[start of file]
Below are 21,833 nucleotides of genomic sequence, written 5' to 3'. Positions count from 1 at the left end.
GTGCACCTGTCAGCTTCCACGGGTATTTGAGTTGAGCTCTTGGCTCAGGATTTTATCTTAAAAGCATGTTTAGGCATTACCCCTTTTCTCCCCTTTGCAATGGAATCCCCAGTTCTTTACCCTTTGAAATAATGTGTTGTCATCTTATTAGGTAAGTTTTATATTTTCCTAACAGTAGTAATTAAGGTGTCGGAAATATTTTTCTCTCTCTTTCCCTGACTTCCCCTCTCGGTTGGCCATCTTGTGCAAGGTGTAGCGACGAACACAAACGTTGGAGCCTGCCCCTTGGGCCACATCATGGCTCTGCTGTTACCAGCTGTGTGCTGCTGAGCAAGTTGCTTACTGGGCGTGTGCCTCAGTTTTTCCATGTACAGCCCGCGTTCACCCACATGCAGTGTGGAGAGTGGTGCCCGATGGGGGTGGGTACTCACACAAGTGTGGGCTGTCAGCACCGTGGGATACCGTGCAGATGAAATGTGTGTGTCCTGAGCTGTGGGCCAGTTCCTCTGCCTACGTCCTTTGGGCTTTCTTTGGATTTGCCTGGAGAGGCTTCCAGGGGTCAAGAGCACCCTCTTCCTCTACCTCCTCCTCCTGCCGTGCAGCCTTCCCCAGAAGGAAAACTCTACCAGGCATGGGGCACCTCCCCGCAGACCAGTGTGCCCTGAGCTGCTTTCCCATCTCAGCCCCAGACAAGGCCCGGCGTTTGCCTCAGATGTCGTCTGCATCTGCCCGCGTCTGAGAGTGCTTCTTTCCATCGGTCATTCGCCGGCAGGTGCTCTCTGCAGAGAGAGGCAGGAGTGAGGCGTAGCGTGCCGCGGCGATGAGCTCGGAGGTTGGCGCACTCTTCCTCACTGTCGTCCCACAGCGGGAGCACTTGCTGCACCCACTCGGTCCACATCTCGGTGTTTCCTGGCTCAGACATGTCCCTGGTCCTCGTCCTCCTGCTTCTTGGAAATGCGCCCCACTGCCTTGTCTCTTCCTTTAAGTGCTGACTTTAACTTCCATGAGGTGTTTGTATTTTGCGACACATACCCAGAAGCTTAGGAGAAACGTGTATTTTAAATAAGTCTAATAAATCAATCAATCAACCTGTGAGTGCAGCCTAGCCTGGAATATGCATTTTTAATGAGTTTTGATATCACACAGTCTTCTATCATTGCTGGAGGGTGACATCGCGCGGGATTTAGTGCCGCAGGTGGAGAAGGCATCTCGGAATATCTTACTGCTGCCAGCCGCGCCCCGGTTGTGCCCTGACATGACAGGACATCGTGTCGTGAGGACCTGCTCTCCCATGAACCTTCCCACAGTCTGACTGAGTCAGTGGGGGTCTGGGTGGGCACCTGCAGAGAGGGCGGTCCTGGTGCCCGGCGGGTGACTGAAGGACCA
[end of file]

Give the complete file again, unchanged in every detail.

Below are 21,833 nucleotides of genomic sequence, written 5' to 3'. Positions count from 1 at the left end.
GTGCACCTGTCAGCTTCCACGGGTATTTGAGTTGAGCTCTTGGCTCAGGATTTTATCTTAAAAGCATGTTTAGGCATTACCCCTTTTCTCCCCTTTGCAATGGAATCCCCAGTTCTTTACCCTTTGAAATAATGTGTTGTCATCTTATTAGGTAAGTTTTATATTTTCCTAACAGTAGTAATTAAGGTGTCGGAAATATTTTTCTCTCTCTTTCCCTGACTTCCCCTCTCGGTTGGCCATCTTGTGCAAGGTGTAGCGACGAACACAAACGTTGGAGCCTGCCCCTTGGGCCACATCATGGCTCTGCTGTTACCAGCTGTGTGCTGCTGAGCAAGTTGCTTACTGGGCGTGTGCCTCAGTTTTTCCATGTACAGCCCGCGTTCACCCACATGCAGTGTGGAGAGTGGTGCCCGATGGGGGTGGGTACTCACACAAGTGTGGGCTGTCAGCACCGTGGGATACCGTGCAGATGAAATGTGTGTGTCCTGAGCTGTGGGCCAGTTCCTCTGCCTACGTCCTTTGGGCTTTCTTTGGATTTGCCTGGAGAGGCTTCCAGGGGTCAAGAGCACCCTCTTCCTCTACCTCCTCCTCCTGCCGTGCAGCCTTCCCCAGAAGGAAAACTCTACCAGGCATGGGGCACCTCCCCGCAGACCAGTGTGCCCTGAGCTGCTTTCCCATCTCAGCCCCAGACAAGGCCCGGCGTTTGCCTCAGATGTCGTCTGCATCTGCCCGCGTCTGAGAGTGCTTCTTTCCATCGGTCATTCGCCGGCAGGTGCTCTCTGCAGAGAGAGGCAGGAGTGAGGCGTAGCGTGCCGCGGCGATGAGCTCGGAGGTTGGCGCACTCTTCCTCACTGTCGTCCCACAGCGGGAGCACTTGCTGCACCCACTCGGTCCACATCTCGGTGTTTCCTGGCTCAGACATGTCCCTGGTCCTCGTCCTCCTGCTTCTTGGAAATGCGCCCCACTGCCTTGTCTCTTCCTTTAAGTGCTGACTTTAACTTCCATGAGGTGTTTGTATTTTGCGACACATACCCAGAAGCTTAGGAGAAACGTGTATTTTAAATAAGTCTAATAAATCAATCAATCAACCTGTGAGTGCAGCCTAGCCTGGAATATGCATTTTTAATGAGTTTTGATATCACACAGTCTTCTATCATTGCTGGAGGGTGACATCGCGCGGGATTTAGTGCCGCAGGTGGAGAAGGCATCTCGGAATATCTTACTGCTGCCAGCCGCGCCCCGGTTGTGCCCTGACATGACAGGACATCGTGTCGTGAGGACCTGCTCTCCCATGAACCTTCCCACAGTCTGACTGAGTCAGTGGGGGTCTGGGTGGGCACCTGCAGAGAGGGCGGTCCTGGTGCCCGGCGGGTGACTGAAGGACCA